From daytime textile designers to moonlighting developers of sustainably dyed fabrics, the trio behind the Grand Rapids, Michigan-based Eso Studio are driven by a passion for textile design that has come to include equal parts art and science. Inspired by the renewal energy of nature and committed to the act of reusing, the designers form a studio dedicated to natural, hand-worked dyeing processes that have been used to design sustainable textiles for hundreds of centuries.
Their individual expertise spans the interiors and textile industries, from a Midwest handbag company and international brands like Chanel and Louis Vuitton to a commission for the White House Family Dining Room, and it was a shared interest that drew them together while working for a luxury carpet maker in Grand Rapids. By 2017, the three would combine an appreciation for the natural and handmade with the launch of Eso Studio.
“I think what interested us and drew us to carpet design in the first place was that it is tactile and you can get your hands on it, which is what we’re doing with the printing,” said Ann Cole, co-founder of Est Studio. “It’s also atmospheric; it’s about creating an environment and atmosphere.”
From a collaboration born out of an after-work-hours-interest and creative experimentation with dyed scarves and home décor, Eso Studio has since expanded its work to encompass wallpaper, framed art, bedding, and silk scarves utilizing natural fiber and a natural hand dyeing process. In their studio, the designers fully invest in their passions for sustainability, especially as those who are familiar with the cost of unsustainable practices in other industries like textiles and even, as Hannah Amodeo, co-founder of Eso Studio, noted, the food and restaurant industries.
“In careers as textile designers, you see the waste and it can make your heart hurt, so in starting our own business, [sustainability] was the first thing on our list, knowing this is a priority, and we need to be conscious of this. It’s all about the choices we make, and we have control over it,” Amodeo said.
“On the other side, growing up in a restaurant, there is the food waste aspect of it too. If we can do something with these items that are otherwise going to be trashed, why not? With our natural dyeing you get beautiful colors and patterns off these basically trash materials and it’s another level of inspiration for us,” Amodeo added.
The materials Eso Studio utilizes in their dyeing process are sourced from Amodeo’s family restaurant, florists, local businesses, and even individuals who want to contribute to the studio’s process. Natural materials like plants, minerals, and even avocado stones and onion skins—which yield a soft pink dye and deep rust hue, respectively—create unique pigments that, when used in tandem with natural fiber like silk and wool, offer a lasting piece of natural design to invigorate interiors with renewed designs.
As with many other methods of sustainable design, particularly reuse, the materials creating a given design have already been chosen simply by existing, and thus the work of the designer involves stepping back for unique, pre-established chemical processes to take place before personal or creative goals are introduced into the procedure.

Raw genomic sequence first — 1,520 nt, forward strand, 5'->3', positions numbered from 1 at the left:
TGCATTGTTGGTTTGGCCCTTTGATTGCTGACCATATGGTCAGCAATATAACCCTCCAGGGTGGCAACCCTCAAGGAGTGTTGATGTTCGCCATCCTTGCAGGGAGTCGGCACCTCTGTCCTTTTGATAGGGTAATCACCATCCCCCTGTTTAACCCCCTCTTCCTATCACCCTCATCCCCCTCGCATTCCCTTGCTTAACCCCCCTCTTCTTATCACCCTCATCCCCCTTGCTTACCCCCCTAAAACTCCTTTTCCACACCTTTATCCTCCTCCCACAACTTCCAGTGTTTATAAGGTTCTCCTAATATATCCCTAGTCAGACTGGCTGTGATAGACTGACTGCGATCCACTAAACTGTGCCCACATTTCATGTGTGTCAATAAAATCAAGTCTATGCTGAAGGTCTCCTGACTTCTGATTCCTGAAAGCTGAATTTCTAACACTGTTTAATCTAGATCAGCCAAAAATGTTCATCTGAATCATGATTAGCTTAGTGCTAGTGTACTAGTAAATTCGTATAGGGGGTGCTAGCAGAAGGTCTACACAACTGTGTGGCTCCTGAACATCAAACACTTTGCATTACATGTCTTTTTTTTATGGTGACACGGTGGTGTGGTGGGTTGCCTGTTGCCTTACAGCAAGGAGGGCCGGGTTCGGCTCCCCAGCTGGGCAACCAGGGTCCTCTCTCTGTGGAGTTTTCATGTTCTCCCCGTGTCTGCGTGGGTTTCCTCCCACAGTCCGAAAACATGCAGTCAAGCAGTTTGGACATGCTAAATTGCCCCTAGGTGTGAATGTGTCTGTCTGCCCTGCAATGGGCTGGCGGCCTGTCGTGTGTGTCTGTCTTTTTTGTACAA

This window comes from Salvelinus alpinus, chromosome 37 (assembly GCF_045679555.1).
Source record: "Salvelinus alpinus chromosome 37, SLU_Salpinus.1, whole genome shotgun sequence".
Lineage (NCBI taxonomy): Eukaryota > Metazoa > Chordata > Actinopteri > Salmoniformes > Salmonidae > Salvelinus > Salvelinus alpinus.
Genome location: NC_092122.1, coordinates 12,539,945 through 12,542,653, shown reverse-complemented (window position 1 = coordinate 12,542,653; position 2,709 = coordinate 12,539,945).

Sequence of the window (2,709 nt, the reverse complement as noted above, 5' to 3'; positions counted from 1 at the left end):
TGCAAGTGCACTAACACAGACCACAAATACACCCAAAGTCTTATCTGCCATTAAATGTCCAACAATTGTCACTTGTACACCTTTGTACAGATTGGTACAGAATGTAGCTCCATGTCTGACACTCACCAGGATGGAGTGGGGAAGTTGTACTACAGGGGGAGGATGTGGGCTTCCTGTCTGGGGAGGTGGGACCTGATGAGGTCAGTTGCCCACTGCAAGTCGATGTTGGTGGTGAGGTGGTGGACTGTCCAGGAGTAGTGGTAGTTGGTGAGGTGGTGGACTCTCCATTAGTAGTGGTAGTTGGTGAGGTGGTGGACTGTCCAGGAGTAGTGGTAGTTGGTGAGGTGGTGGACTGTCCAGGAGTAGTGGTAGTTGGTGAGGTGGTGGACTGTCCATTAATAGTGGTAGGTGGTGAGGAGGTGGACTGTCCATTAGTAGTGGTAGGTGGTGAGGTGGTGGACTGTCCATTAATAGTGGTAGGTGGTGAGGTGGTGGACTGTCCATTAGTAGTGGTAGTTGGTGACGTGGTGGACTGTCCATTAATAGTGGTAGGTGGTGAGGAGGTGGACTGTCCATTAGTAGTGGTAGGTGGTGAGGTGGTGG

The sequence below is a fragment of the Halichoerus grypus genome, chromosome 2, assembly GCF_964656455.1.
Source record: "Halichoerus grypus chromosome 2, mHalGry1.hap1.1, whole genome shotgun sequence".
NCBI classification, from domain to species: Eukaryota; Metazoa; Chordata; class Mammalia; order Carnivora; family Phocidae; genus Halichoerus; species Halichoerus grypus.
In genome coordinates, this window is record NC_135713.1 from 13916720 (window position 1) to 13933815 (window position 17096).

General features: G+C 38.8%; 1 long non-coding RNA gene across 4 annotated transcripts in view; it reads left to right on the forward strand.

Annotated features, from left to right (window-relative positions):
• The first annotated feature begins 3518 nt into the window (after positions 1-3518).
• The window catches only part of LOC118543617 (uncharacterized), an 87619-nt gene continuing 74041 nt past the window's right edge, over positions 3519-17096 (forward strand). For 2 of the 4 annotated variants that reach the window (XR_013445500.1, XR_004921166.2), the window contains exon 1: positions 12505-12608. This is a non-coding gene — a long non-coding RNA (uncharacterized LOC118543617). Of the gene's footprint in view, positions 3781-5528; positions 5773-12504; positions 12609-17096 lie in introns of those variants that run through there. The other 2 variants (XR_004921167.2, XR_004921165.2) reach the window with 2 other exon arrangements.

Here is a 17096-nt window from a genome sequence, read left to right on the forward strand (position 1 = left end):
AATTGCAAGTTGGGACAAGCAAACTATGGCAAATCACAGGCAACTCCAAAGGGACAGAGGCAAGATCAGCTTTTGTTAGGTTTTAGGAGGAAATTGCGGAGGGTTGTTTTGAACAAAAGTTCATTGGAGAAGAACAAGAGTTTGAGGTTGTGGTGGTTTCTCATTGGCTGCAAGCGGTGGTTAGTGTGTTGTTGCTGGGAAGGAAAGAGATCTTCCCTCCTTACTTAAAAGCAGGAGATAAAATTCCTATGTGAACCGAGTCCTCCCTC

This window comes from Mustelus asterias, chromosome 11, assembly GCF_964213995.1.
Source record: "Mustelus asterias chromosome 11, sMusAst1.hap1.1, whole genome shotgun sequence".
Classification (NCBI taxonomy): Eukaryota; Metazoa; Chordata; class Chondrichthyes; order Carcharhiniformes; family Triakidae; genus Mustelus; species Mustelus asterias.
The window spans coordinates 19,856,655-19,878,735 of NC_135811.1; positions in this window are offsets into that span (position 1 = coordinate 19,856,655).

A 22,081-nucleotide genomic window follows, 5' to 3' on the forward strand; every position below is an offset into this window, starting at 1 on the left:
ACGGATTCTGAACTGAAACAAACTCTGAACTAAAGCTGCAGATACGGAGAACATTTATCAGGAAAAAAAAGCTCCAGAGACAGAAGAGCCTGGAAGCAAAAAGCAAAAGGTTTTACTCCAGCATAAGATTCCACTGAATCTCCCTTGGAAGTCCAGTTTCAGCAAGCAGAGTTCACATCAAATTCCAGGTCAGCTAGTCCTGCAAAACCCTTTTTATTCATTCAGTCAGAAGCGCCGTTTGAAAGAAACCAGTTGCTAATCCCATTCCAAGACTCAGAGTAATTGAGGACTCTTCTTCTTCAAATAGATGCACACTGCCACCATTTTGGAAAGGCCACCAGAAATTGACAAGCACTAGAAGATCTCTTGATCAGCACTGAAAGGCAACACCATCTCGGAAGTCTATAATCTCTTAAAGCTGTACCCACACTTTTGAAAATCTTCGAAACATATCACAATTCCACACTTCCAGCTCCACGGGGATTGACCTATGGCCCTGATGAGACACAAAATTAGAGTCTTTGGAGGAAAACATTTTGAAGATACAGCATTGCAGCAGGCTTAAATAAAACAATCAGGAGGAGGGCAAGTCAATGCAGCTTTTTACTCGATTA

“It’s truly just letting [dye and materials] do their thing and then the creative process almost starts from there for the next part of it,” said Jamie Crawford, co-founder of Eso Studio.
Frequently, the designers utilize a bundle dyeing method—Amodeo’s personal favorite—to create their singular designs. Flower petals collected from local florists, for example, are laid on natural fabric like silk, then arranged and combined with different ingredients such as lemon juice that will change the level of their acidity, and therefore color. Next, the team applies steam or lets the fabric sit before revealing the outcome of each process, which can be repeated for deeper layering and visual dynamics.
Recently, the designers launched their first wallpaper collection derived from their naturally dyed textiles. The collection, Biophilia, is intended to bring the ethereal and restorative power of nature into interior environments, and its editions, such as Blueberry Crumble, Birch, and Tiger Eye, offer a range of styles that traverse the bold and atmospheric, but remain similar in their organic personalities. To bring these derived visions to paper, the studio utilizes a local wallpaper printer and favors panel wallpaper instead of the traditional rolled option to reduce paper waste.
A locally oriented studio since inception, the Eso Studio team is now also experimenting with other materials sourced close to home to create new products like repurposed furnishings and the designers hope to add upholstery fabric to their portfolio as well. As the team looks ahead and to future projects like using natural wool velvets, wood stained with turmeric, or wood ebonized with steel and vinegar, Eso Studio continues to forge a thoughtful path into the ever-evolving and -relevant realm of sustainability.
“There’s so much in the world to be kept and made something out of,” Crawford said. “We don’t need to create more. There’s really a lot we can do with what we have; that’s one of our favorite challenges.”
Text: R. Collins
Photography: Oswald West | Eso Studio